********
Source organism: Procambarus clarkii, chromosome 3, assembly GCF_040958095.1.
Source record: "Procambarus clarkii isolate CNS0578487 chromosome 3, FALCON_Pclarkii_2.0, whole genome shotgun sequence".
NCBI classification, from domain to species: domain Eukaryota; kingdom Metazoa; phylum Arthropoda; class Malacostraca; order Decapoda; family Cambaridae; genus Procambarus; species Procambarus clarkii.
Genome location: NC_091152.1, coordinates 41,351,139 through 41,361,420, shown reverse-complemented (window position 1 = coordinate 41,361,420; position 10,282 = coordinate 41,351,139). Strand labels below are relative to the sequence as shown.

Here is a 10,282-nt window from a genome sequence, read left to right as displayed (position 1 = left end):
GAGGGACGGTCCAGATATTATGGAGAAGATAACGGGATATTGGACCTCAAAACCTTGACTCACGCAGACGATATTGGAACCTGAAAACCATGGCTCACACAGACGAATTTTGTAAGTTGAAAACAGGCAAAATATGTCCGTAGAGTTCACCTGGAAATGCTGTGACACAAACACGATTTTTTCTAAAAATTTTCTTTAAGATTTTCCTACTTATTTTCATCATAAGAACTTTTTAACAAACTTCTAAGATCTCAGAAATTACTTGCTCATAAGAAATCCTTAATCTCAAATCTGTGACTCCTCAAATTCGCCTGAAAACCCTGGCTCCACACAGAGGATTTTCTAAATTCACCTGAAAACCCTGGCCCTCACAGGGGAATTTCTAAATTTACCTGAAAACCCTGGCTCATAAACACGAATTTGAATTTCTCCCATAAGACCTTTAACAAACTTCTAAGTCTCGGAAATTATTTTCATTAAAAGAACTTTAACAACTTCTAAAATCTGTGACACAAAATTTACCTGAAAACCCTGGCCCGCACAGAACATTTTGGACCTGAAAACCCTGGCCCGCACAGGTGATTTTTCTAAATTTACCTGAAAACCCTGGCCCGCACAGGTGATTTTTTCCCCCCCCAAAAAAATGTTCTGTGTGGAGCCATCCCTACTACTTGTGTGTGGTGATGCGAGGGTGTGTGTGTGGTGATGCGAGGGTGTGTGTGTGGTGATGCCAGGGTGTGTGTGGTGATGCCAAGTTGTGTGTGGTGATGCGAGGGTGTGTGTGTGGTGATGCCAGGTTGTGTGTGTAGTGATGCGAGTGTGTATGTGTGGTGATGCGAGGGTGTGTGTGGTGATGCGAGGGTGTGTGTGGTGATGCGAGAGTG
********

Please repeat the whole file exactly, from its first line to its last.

Source organism: Procambarus clarkii, chromosome 3, assembly GCF_040958095.1.
Source record: "Procambarus clarkii isolate CNS0578487 chromosome 3, FALCON_Pclarkii_2.0, whole genome shotgun sequence".
NCBI classification, from domain to species: domain Eukaryota; kingdom Metazoa; phylum Arthropoda; class Malacostraca; order Decapoda; family Cambaridae; genus Procambarus; species Procambarus clarkii.
Genome location: NC_091152.1, coordinates 41,351,139 through 41,361,420, shown reverse-complemented (window position 1 = coordinate 41,361,420; position 10,282 = coordinate 41,351,139). Strand labels below are relative to the sequence as shown.

Here is a 10,282-nt window from a genome sequence, read left to right as displayed (position 1 = left end):
GAGGGACGGTCCAGATATTATGGAGAAGATAACGGGATATTGGACCTCAAAACCTTGACTCACGCAGACGATATTGGAACCTGAAAACCATGGCTCACACAGACGAATTTTGTAAGTTGAAAACAGGCAAAATATGTCCGTAGAGTTCACCTGGAAATGCTGTGACACAAACACGATTTTTTCTAAAAATTTTCTTTAAGATTTTCCTACTTATTTTCATCATAAGAACTTTTTAACAAACTTCTAAGATCTCAGAAATTACTTGCTCATAAGAAATCCTTAATCTCAAATCTGTGACTCCTCAAATTCGCCTGAAAACCCTGGCTCCACACAGAGGATTTTCTAAATTCACCTGAAAACCCTGGCCCTCACAGGGGAATTTCTAAATTTACCTGAAAACCCTGGCTCATAAACACGAATTTGAATTTCTCCCATAAGACCTTTAACAAACTTCTAAGTCTCGGAAATTATTTTCATTAAAAGAACTTTAACAACTTCTAAAATCTGTGACACAAAATTTACCTGAAAACCCTGGCCCGCACAGAACATTTTGGACCTGAAAACCCTGGCCCGCACAGGTGATTTTTCTAAATTTACCTGAAAACCCTGGCCCGCACAGGTGATTTTTTCCCCCCCCAAAAAAATGTTCTGTGTGGAGCCATCCCTACTACTTGTGTGTGGTGATGCGAGGGTGTGTGTGTGGTGATGCGAGGGTGTGTGTGTGGTGATGCCAGGGTGTGTGTGGTGATGCCAAGTTGTGTGTGGTGATGCGAGGGTGTGTGTGTGGTGATGCCAGGTTGTGTGTGTAGTGATGCGAGTGTGTATGTGTGGTGATGCGAGGGTGTGTGTGGTGATGCGAGGGTGTGTGTGGTGATGCGAGAGTG